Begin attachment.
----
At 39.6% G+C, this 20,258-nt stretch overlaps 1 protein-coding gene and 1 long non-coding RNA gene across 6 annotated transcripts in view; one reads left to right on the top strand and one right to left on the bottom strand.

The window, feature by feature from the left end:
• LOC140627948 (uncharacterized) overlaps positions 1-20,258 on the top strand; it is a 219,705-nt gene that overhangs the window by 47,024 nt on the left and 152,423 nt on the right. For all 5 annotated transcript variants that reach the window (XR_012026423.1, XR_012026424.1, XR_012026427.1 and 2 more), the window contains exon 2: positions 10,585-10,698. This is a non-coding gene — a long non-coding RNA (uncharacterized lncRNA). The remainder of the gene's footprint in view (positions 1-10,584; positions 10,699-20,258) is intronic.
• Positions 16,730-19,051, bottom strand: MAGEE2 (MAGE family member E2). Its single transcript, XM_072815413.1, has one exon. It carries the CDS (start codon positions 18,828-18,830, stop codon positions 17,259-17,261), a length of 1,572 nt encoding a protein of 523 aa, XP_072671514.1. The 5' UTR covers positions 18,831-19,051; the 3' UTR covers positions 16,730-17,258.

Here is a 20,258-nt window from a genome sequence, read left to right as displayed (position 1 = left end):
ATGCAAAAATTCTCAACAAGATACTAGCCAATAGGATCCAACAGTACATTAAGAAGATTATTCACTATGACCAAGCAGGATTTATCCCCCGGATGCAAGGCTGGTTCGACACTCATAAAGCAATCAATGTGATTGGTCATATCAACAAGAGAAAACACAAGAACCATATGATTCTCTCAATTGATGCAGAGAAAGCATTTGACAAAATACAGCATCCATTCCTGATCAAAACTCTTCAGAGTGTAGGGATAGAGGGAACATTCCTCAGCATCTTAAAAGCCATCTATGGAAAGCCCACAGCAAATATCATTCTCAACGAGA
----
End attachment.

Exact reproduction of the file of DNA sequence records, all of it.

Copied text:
At 39.6% G+C, this 20,258-nt stretch overlaps 1 protein-coding gene and 1 long non-coding RNA gene across 6 annotated transcripts in view; one reads left to right on the top strand and one right to left on the bottom strand.

The window, feature by feature from the left end:
• LOC140627948 (uncharacterized) overlaps positions 1-20,258 on the top strand; it is a 219,705-nt gene that overhangs the window by 47,024 nt on the left and 152,423 nt on the right. For all 5 annotated transcript variants that reach the window (XR_012026423.1, XR_012026424.1, XR_012026427.1 and 2 more), the window contains exon 2: positions 10,585-10,698. This is a non-coding gene — a long non-coding RNA (uncharacterized lncRNA). The remainder of the gene's footprint in view (positions 1-10,584; positions 10,699-20,258) is intronic.
• Positions 16,730-19,051, bottom strand: MAGEE2 (MAGE family member E2). Its single transcript, XM_072815413.1, has one exon. It carries the CDS (start codon positions 18,828-18,830, stop codon positions 17,259-17,261), a length of 1,572 nt encoding a protein of 523 aa, XP_072671514.1. The 5' UTR covers positions 18,831-19,051; the 3' UTR covers positions 16,730-17,258.

Here is a 20,258-nt window from a genome sequence, read left to right as displayed (position 1 = left end):
ATGCAAAAATTCTCAACAAGATACTAGCCAATAGGATCCAACAGTACATTAAGAAGATTATTCACTATGACCAAGCAGGATTTATCCCCCGGATGCAAGGCTGGTTCGACACTCATAAAGCAATCAATGTGATTGGTCATATCAACAAGAGAAAACACAAGAACCATATGATTCTCTCAATTGATGCAGAGAAAGCATTTGACAAAATACAGCATCCATTCCTGATCAAAACTCTTCAGAGTGTAGGGATAGAGGGAACATTCCTCAGCATCTTAAAAGCCATCTATGGAAAGCCCACAGCAAATATCATTCTCAACGAGA